Leave It Alone

     I could see where many people might enjoy Patrick Garland's directed 1973 version of Henrik Ibsen's 1879 A Doll's House. But I did not.

The movie was a period piece, which starred Anthony Hopkins. Hopkins, of course, is best known for his role as Hannibal Lecter in The Silence of the Lambs, directed in 1991 by Jonathan Demme. His acting job in that movie was far superior than his role as Torvald in this movie.

     More disappointing to me was Torvald's wife, Nora, played by Claire Bloom. Her character required her to be fragile, but she got stronger at the end. I think both roles for the above actors were wrong. Hopkins and Bloom were not supposed to have chemistry in their roles, but the performance they gave as two spouses bored with each other was not convincing at all.

     The pace of the movie was really slow too. The fact that most of the movie took place in Torvald and Nora's house might have been why the movie was slow. A more striking change of scenery every now and then would have helped with the variety of the movie.

     As for the period of the movie, that was very accurate. The clothing and costuming were very consistent with the period the movie was made in. There was nothing to show that the movie was made in the 1970s, except for color. There were no anachronisms like automobiles or anything. The fact that the movie stuck to the period did not make me enjoy it any more. Although Hopkins is a fine actor, a more established British actor at that time could probably have taken that role and made it better. However, one has to take the movie at face value because the script calls for the actor to give that kind of performance. Whether or not another actor would have done better in this role is mere conjecture on my part.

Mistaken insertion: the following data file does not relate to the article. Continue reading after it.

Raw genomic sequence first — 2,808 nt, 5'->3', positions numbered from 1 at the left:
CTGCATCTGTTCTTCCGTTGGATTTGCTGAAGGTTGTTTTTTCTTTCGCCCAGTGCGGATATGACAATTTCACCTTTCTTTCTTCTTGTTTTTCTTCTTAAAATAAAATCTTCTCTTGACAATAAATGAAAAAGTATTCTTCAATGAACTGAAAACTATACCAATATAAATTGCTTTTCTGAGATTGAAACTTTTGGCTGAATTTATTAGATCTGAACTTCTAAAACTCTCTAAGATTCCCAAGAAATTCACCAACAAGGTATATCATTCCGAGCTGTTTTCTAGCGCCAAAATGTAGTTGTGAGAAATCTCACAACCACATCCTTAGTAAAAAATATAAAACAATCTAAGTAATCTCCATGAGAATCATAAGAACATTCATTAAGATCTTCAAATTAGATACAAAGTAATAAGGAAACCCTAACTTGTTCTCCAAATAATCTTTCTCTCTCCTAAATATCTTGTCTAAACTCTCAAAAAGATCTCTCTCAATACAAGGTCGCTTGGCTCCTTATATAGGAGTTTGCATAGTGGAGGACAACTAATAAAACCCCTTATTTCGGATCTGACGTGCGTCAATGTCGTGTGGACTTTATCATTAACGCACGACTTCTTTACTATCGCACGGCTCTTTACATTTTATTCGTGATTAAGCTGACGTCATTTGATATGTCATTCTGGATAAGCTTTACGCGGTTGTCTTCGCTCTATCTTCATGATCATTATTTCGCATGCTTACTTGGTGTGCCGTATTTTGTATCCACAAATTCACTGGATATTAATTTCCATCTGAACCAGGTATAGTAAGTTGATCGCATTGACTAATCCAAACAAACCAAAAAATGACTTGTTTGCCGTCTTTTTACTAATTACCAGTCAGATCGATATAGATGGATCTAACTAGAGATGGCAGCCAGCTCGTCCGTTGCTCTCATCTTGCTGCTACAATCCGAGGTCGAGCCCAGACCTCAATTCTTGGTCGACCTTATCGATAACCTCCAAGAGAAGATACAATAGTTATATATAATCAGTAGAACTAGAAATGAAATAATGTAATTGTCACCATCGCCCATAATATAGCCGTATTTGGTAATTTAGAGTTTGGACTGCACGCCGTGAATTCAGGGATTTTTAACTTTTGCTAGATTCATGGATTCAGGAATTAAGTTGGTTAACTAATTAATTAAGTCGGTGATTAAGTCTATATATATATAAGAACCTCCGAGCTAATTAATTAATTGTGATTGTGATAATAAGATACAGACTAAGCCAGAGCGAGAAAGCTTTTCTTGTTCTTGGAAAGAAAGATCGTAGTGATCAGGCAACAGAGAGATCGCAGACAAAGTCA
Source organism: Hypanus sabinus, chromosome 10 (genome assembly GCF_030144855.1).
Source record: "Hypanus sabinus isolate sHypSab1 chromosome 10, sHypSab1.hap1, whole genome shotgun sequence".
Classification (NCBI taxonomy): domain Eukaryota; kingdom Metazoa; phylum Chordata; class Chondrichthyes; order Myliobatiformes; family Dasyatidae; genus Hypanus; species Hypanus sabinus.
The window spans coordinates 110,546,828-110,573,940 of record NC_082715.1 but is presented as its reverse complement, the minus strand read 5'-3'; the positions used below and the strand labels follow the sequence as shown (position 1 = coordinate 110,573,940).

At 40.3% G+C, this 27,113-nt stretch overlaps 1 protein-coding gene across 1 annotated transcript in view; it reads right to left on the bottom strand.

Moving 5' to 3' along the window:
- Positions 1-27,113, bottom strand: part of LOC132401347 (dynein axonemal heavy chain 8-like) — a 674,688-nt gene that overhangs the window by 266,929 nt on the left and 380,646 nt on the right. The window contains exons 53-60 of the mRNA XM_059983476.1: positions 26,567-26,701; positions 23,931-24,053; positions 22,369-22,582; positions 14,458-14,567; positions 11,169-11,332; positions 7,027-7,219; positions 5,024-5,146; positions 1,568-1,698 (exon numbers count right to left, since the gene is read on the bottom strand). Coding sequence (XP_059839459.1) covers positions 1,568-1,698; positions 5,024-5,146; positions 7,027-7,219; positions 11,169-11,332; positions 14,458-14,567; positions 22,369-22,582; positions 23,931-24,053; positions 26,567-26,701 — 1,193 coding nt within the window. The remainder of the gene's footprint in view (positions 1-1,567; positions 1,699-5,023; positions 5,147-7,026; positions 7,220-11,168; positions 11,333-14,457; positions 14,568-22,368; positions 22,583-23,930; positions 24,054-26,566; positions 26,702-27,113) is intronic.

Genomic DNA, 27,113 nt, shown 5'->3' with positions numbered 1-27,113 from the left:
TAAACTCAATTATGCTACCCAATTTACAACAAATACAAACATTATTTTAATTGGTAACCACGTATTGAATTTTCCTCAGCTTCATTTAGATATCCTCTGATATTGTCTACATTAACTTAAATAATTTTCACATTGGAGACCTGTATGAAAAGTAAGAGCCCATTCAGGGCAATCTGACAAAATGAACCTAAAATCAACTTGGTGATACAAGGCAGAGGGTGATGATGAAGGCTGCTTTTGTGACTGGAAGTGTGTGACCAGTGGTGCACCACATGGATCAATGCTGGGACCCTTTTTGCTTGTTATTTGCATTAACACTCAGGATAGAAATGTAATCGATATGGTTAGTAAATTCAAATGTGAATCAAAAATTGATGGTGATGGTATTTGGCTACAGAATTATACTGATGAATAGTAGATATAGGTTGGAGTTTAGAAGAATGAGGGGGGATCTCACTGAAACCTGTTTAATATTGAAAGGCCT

Overall, I just did not enjoy the movie. I do not really enjoy many period pieces. It seems that movie makers want to take something out of the past and create it again, when they would be well enough to leave it alone. Movies remade into newer movies always are compared to the originals, and movies made from books or plays are always compared to the original work. In this case, the powers-that-be should have left well enough alone.

Greg Stark

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